(Special) – Regrettably, divorce is becoming an all too commonplace event in Canadian society.
Statistics Canada reports that more than 100,000 individuals a year go through divorce and 43 per cent of marriages are expected to end in divorce before they reach their 50th anniversary.
A similarly sad reality accompanying the divorce rate is that few Canadians appreciate the impact divorce can have on their finances and planning for retirement, a BMO Financial Group study has found.
The study showed that married adults who became divorced or widowed between the ages of 67 and 80 were projected to have the largest decrease in wealth and the largest increase in poverty, experiencing a decline in median income of as much as 37 per cent. The most important assets in a divorce were the home first followed by pensions, investments and then personal items.
“Divorce is a big change in life, and as in all big life changes, people need to talk to a qualified financial planner to see what the implications are before making any decisions,” advises Sara Kinnear, director of advanced financial planning with Investors Group.
“Whereas before the divorce you might have been planning for retirement together, now you may be on your own, solely responsible for making sure you have enough income to retire on,” Kinnear says. “You want to be sure you know all the options and don’t make any drastic decisions that might lock you into something that’s not best for you.”
Financial experts recommend that before you divide up your assets, find out what the tax implications are. You may find that you can achieve what you want while avoiding or minimizing taxes.
One of the most common questions Kinnear gets from clients going through divorce is about RRSPs.
In case of separation or divorce, either you or your spouse can transfer existing RRSPs to the other without being subject to tax provided you are living apart when property and assets are settled and provided you have a written separation agreement or a court order.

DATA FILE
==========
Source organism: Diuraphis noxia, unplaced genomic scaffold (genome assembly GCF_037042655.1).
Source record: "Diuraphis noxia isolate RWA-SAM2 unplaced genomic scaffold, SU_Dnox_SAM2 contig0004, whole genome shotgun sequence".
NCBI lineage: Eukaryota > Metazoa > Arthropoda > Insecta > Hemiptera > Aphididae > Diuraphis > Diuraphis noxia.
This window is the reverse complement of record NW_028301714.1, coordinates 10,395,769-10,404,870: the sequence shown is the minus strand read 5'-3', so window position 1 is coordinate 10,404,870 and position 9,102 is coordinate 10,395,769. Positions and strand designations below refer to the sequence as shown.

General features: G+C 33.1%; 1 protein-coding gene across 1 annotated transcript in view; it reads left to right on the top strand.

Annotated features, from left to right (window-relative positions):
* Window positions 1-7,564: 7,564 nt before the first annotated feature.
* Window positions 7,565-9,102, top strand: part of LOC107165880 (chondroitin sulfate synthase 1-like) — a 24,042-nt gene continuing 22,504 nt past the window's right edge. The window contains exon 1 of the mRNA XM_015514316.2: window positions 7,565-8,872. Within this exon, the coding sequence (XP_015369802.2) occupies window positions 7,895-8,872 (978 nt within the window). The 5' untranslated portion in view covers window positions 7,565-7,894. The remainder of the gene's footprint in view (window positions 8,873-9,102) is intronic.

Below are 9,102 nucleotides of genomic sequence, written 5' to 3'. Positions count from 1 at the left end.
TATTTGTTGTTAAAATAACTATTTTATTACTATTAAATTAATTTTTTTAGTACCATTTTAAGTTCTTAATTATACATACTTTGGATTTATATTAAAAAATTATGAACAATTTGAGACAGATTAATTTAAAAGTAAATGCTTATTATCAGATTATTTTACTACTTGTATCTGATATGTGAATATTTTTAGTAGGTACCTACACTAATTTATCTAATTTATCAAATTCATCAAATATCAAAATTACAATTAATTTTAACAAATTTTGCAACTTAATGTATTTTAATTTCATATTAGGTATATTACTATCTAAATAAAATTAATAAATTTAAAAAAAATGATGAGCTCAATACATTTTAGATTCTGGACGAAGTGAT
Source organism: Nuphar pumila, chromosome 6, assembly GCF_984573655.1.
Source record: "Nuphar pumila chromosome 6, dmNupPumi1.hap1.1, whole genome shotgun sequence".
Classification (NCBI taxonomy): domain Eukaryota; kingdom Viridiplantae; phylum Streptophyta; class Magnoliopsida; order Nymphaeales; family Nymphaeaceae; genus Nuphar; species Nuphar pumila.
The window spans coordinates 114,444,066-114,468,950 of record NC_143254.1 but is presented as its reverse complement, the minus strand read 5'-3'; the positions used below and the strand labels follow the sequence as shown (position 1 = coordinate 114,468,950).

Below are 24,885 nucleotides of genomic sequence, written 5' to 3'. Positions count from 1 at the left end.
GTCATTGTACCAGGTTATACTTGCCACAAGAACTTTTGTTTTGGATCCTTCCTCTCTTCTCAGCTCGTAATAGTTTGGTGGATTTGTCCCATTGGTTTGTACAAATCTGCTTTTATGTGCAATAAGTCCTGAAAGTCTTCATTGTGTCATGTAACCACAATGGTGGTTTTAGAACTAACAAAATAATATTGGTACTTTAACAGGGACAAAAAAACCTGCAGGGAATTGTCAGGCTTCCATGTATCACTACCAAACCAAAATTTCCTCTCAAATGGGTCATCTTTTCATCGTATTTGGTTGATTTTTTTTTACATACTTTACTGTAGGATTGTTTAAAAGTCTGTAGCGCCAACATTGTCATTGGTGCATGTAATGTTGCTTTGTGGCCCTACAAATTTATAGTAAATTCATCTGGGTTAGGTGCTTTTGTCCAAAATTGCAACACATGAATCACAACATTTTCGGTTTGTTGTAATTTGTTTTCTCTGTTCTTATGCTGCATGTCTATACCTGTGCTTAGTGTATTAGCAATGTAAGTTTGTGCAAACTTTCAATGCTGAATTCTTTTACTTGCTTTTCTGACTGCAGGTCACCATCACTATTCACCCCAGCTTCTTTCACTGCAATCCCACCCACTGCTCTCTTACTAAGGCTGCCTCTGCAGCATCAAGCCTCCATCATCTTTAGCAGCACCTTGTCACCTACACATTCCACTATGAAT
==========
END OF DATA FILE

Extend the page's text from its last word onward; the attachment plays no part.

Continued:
A couple’s RRSPs often are split between partners during a divorce, but a lot of what happens will depend on the terms of the settlement.
Attribution rules (tax rules to prevent excess income splitting) regarding spousal RRSP and RRIF (registered retirement income fund) withdrawals will not apply to any withdrawals made after you and your spouse have begun to live separately and apart as a result of a breakdown in the relationship. “But your soon-to-be-ex can continue to make spousal RRSP contributions to your spousal RRSP until the date you cease to be spouses – until the date of divorce,” says Kinnear.
“It’s really advantageous to try and come up with an amicable settlement,” says Jackie Read, a financial advisor with Edward Jones. “Often couples will decide to split assets so one person may end up keeping the RRSP while the other one takes the house.”
If you currently are married or about to get married and don’t want to have to share your assets with your spouse in the event of a break-up, then you should consult a lawyer in your jurisdiction, as rules vary substantially across the country.
“The best protection would be to have a domestic contract, but even without a contract you may be able to protect yourself a bit by keeping your assets segregated and separate,” Kinnear says.
While income tax rules apply equally to common-law partners and married partners, rules about family property typically don’t apply to common-law partners, although they do in some jurisdictions, Kinnear notes.
Read believes many women come out of divorce more financially-challenged than men because they have not been as involved in financial matters as their spouses.
“A lot of divorcees may not even have a budget and may never have handled money or investments or paid the bills because their husbands did all that,” Read says. “In some cases they may not even have a credit history. It leaves them very vulnerable.”
Read suggests people coming out of a divorce set up a budget, review all expenses and start to build their own retirement plan, which should include contributing to an RRSP or, if they are in a low income bracket and can’t take advantage of the tax deferral savings of contributing to an RRSP, and maxing out their contributions to a Tax Free Savings Account.
Talbot Boggs is a Toronto-based business communications professional who has worked with national news organizations, magazines and corporations in the finance, retail, manufacturing and other industrial sectors.
Copyright 2012 Talbot Boggs